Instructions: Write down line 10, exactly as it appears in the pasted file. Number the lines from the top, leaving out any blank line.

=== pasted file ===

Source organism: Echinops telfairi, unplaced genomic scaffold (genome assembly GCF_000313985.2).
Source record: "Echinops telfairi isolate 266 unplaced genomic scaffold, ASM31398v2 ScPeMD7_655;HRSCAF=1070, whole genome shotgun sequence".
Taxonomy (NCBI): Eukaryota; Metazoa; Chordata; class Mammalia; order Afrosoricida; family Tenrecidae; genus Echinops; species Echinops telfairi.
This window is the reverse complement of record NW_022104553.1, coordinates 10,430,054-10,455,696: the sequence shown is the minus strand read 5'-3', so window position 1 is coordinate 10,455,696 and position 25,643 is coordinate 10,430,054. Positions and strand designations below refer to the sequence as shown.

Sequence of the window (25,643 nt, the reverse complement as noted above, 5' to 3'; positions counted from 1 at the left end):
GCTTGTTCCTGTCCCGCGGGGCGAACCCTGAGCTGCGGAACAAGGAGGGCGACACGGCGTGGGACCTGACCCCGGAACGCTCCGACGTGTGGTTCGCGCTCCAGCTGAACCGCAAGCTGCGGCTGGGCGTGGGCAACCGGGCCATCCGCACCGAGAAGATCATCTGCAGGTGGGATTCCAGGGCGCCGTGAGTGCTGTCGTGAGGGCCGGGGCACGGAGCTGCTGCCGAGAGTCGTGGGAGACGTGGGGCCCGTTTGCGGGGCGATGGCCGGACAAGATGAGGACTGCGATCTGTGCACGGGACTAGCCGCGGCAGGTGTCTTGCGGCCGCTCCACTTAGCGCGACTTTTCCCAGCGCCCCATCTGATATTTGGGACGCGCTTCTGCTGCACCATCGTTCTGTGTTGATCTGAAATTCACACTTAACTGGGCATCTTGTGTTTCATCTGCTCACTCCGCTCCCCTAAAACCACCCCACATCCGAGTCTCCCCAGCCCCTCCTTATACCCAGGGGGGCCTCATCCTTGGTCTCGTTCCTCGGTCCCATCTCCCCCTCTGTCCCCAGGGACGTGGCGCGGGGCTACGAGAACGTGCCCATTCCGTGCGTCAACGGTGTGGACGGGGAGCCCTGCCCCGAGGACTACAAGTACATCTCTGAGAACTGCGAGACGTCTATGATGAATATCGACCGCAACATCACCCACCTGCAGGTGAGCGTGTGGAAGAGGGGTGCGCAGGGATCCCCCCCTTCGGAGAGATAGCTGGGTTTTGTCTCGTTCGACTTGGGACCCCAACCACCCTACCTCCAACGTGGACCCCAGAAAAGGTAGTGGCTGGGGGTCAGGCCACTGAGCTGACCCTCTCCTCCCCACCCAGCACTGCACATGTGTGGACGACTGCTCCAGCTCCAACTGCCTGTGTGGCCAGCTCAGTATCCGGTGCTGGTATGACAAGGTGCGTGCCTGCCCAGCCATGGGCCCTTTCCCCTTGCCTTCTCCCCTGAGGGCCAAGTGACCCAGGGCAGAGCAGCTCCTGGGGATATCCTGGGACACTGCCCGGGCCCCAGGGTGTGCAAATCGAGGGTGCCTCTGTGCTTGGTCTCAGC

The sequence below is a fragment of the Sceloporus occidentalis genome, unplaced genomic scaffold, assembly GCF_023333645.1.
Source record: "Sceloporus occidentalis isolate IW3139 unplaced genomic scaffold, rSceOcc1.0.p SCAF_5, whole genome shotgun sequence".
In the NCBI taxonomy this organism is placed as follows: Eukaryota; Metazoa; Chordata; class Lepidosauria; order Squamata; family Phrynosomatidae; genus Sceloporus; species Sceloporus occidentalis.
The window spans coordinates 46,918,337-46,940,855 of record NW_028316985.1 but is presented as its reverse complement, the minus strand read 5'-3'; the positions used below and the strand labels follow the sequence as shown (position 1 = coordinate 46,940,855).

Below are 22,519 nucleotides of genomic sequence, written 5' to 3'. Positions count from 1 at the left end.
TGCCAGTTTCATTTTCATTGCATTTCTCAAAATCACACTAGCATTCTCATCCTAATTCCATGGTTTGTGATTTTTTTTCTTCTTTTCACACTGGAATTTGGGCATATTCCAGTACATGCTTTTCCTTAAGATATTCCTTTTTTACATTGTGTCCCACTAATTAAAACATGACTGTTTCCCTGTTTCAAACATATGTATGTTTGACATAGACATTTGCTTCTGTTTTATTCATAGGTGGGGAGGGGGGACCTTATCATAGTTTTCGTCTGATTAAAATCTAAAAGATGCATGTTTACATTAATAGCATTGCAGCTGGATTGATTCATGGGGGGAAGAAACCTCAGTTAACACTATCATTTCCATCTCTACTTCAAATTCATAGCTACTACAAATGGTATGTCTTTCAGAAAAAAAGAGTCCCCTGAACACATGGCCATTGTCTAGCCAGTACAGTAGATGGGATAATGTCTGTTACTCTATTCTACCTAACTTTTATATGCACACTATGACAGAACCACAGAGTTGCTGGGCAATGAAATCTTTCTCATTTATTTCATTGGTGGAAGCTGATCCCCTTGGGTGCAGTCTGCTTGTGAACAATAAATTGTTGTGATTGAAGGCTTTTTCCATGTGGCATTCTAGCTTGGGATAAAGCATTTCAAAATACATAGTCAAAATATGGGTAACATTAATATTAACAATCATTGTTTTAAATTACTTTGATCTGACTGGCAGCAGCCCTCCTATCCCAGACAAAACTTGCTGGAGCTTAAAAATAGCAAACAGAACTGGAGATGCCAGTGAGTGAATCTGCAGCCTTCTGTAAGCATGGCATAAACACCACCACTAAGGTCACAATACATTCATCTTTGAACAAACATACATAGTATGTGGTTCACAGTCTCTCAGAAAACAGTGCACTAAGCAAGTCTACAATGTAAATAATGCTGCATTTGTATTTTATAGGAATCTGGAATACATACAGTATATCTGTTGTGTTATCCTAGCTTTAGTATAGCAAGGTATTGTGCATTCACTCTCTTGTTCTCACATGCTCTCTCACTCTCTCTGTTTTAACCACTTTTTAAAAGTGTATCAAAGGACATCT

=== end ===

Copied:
The window spans coordinates 46,918,337-46,940,855 of record NW_028316985.1 but is presented as its reverse complement, the minus strand read 5'-3'; the positions used below and the strand labels follow the sequence as shown (position 1 = coordinate 46,940,855).